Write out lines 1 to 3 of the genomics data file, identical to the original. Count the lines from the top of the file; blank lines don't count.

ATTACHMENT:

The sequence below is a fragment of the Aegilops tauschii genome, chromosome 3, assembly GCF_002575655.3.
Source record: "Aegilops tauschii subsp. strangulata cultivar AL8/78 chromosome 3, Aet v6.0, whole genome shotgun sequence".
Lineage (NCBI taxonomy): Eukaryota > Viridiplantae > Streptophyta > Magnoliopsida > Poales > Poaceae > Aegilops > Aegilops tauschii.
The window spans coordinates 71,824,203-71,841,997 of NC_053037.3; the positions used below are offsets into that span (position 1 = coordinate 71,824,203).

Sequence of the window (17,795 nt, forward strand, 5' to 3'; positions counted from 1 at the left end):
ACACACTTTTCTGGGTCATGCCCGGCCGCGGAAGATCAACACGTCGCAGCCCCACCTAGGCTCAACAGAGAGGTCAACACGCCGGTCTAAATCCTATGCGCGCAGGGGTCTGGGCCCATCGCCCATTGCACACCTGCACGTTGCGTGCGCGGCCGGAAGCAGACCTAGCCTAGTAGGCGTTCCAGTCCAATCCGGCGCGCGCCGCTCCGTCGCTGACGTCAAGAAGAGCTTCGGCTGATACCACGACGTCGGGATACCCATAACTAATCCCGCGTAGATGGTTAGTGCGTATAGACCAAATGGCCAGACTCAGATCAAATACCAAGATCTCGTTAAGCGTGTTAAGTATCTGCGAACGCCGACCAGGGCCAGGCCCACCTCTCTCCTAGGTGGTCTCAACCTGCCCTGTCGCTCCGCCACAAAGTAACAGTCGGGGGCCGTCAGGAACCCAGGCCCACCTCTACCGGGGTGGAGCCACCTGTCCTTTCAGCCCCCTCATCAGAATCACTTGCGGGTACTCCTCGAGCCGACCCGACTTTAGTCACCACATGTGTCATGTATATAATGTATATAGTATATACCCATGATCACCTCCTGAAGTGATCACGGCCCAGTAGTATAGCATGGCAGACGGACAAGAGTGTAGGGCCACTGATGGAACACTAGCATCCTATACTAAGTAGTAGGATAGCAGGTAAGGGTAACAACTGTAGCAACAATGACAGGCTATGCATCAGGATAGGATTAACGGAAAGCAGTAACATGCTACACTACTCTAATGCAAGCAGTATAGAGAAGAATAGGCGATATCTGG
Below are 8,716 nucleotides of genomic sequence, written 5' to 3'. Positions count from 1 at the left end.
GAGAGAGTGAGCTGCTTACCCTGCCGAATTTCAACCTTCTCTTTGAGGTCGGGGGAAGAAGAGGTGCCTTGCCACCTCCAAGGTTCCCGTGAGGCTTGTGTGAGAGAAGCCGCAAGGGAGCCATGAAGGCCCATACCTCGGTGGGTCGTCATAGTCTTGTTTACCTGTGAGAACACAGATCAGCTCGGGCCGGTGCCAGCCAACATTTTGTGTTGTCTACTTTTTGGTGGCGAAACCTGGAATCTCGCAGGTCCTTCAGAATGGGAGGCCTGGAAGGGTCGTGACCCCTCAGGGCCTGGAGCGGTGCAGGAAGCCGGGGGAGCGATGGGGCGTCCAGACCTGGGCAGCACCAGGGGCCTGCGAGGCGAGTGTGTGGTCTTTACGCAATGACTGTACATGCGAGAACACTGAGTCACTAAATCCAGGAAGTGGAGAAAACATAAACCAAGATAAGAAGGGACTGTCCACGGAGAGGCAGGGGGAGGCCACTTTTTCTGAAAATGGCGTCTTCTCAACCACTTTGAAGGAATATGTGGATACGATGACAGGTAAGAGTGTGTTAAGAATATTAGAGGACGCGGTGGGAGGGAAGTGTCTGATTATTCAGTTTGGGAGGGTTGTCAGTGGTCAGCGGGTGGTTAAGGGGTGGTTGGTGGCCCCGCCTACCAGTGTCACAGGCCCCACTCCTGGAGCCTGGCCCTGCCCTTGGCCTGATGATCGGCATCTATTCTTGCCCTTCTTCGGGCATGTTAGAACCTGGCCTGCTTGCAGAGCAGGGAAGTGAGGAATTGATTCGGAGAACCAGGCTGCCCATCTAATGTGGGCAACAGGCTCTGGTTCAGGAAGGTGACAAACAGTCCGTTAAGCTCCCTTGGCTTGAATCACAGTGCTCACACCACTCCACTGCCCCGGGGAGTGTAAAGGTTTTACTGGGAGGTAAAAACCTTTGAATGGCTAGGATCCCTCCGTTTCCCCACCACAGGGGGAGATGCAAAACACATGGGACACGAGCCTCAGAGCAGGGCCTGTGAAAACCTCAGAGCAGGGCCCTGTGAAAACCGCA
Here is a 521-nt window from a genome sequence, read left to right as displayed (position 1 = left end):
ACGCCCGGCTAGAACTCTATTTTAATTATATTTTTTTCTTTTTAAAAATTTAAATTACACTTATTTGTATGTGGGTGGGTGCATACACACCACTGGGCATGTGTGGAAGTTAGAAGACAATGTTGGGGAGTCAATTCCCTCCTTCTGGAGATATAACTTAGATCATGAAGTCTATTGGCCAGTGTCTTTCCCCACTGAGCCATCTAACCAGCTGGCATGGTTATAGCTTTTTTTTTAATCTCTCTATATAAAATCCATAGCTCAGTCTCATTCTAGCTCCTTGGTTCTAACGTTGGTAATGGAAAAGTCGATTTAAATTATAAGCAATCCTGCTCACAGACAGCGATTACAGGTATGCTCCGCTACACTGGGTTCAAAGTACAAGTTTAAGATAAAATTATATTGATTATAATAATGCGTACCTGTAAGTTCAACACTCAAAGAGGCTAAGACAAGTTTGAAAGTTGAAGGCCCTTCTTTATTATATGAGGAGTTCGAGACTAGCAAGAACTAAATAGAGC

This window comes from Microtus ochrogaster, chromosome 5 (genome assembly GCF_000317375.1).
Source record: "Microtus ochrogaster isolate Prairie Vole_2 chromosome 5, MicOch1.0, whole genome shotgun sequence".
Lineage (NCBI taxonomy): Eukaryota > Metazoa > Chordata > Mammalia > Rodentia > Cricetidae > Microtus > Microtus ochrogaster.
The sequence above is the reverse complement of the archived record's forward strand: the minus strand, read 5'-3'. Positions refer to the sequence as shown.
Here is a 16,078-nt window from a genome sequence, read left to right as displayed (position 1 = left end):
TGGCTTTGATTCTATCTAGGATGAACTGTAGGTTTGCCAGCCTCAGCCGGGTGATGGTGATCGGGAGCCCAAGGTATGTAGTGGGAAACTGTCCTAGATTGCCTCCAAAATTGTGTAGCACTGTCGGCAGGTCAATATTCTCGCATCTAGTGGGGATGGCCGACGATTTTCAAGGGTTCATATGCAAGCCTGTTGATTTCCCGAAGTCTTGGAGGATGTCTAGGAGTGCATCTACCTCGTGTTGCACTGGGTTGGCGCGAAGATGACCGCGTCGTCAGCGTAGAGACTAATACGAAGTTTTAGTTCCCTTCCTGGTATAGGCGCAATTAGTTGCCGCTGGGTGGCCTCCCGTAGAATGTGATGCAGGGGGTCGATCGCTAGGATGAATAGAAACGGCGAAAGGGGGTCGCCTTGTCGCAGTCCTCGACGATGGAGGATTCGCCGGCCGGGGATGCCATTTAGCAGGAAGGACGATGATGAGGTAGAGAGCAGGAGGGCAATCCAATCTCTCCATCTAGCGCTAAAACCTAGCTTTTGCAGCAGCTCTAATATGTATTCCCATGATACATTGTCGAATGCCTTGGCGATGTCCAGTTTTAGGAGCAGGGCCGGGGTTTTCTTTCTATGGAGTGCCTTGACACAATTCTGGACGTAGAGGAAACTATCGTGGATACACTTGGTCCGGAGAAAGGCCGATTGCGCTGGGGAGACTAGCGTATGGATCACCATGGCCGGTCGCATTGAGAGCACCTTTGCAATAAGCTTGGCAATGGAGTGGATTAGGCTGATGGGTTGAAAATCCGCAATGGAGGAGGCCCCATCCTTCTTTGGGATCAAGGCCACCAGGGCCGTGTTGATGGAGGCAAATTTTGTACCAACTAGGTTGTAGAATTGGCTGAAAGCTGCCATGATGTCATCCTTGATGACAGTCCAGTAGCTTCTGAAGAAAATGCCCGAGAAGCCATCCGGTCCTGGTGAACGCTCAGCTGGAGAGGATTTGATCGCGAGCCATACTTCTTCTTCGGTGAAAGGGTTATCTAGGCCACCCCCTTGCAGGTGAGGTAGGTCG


The sequence below is a fragment of the Aegilops tauschii genome, chromosome 3, assembly GCF_002575655.3.
Source record: "Aegilops tauschii subsp. strangulata cultivar AL8/78 chromosome 3, Aet v6.0, whole genome shotgun sequence".
Lineage (NCBI taxonomy): Eukaryota > Viridiplantae > Streptophyta > Magnoliopsida > Poales > Poaceae > Aegilops > Aegilops tauschii.